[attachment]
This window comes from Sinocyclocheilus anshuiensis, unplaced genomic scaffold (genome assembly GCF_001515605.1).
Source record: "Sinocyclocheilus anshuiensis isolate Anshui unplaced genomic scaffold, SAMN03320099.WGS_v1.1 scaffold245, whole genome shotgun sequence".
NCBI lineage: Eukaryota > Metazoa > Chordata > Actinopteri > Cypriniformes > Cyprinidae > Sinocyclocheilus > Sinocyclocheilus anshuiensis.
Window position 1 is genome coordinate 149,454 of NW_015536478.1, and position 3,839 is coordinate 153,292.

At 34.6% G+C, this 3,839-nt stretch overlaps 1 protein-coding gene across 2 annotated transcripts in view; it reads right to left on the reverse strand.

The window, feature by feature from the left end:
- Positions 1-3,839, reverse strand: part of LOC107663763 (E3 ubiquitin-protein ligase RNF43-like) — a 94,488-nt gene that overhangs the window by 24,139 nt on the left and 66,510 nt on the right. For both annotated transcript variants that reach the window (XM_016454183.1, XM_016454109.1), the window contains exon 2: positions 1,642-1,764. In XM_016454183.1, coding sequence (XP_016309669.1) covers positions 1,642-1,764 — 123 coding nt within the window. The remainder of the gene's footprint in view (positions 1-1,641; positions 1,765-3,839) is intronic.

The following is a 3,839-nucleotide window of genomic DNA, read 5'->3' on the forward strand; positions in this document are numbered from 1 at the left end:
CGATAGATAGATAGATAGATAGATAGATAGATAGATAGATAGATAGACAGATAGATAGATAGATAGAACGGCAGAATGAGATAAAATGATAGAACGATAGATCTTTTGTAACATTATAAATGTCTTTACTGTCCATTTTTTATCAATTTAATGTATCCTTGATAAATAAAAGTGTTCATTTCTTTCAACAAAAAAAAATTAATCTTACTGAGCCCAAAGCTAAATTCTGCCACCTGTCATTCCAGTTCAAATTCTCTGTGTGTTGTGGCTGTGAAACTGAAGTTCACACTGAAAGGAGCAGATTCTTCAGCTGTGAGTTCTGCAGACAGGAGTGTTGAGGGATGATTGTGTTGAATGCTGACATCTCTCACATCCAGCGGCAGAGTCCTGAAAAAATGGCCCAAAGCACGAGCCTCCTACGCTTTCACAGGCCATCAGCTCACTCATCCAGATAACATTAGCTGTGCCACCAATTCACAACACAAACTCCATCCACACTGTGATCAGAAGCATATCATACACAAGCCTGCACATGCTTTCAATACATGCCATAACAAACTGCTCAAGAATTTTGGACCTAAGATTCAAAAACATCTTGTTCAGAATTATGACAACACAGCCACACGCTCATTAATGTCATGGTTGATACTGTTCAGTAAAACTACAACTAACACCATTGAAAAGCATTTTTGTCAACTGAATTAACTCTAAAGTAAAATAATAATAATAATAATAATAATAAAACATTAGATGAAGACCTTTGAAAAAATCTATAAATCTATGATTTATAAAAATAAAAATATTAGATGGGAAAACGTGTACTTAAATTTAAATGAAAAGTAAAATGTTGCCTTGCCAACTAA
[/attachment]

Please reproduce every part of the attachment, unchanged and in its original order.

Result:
This window comes from Sinocyclocheilus anshuiensis, unplaced genomic scaffold (genome assembly GCF_001515605.1).
Source record: "Sinocyclocheilus anshuiensis isolate Anshui unplaced genomic scaffold, SAMN03320099.WGS_v1.1 scaffold245, whole genome shotgun sequence".
NCBI lineage: Eukaryota > Metazoa > Chordata > Actinopteri > Cypriniformes > Cyprinidae > Sinocyclocheilus > Sinocyclocheilus anshuiensis.
Window position 1 is genome coordinate 149,454 of NW_015536478.1, and position 3,839 is coordinate 153,292.

At 34.6% G+C, this 3,839-nt stretch overlaps 1 protein-coding gene across 2 annotated transcripts in view; it reads right to left on the reverse strand.

The window, feature by feature from the left end:
- Positions 1-3,839, reverse strand: part of LOC107663763 (E3 ubiquitin-protein ligase RNF43-like) — a 94,488-nt gene that overhangs the window by 24,139 nt on the left and 66,510 nt on the right. For both annotated transcript variants that reach the window (XM_016454183.1, XM_016454109.1), the window contains exon 2: positions 1,642-1,764. In XM_016454183.1, coding sequence (XP_016309669.1) covers positions 1,642-1,764 — 123 coding nt within the window. The remainder of the gene's footprint in view (positions 1-1,641; positions 1,765-3,839) is intronic.

The following is a 3,839-nucleotide window of genomic DNA, read 5'->3' on the forward strand; positions in this document are numbered from 1 at the left end:
CGATAGATAGATAGATAGATAGATAGATAGATAGATAGATAGATAGACAGATAGATAGATAGATAGAACGGCAGAATGAGATAAAATGATAGAACGATAGATCTTTTGTAACATTATAAATGTCTTTACTGTCCATTTTTTATCAATTTAATGTATCCTTGATAAATAAAAGTGTTCATTTCTTTCAACAAAAAAAAATTAATCTTACTGAGCCCAAAGCTAAATTCTGCCACCTGTCATTCCAGTTCAAATTCTCTGTGTGTTGTGGCTGTGAAACTGAAGTTCACACTGAAAGGAGCAGATTCTTCAGCTGTGAGTTCTGCAGACAGGAGTGTTGAGGGATGATTGTGTTGAATGCTGACATCTCTCACATCCAGCGGCAGAGTCCTGAAAAAATGGCCCAAAGCACGAGCCTCCTACGCTTTCACAGGCCATCAGCTCACTCATCCAGATAACATTAGCTGTGCCACCAATTCACAACACAAACTCCATCCACACTGTGATCAGAAGCATATCATACACAAGCCTGCACATGCTTTCAATACATGCCATAACAAACTGCTCAAGAATTTTGGACCTAAGATTCAAAAACATCTTGTTCAGAATTATGACAACACAGCCACACGCTCATTAATGTCATGGTTGATACTGTTCAGTAAAACTACAACTAACACCATTGAAAAGCATTTTTGTCAACTGAATTAACTCTAAAGTAAAATAATAATAATAATAATAATAATAAAACATTAGATGAAGACCTTTGAAAAAATCTATAAATCTATGATTTATAAAAATAAAAATATTAGATGGGAAAACGTGTACTTAAATTTAAATGAAAAGTAAAATGTTGCCTTGCCAACTAA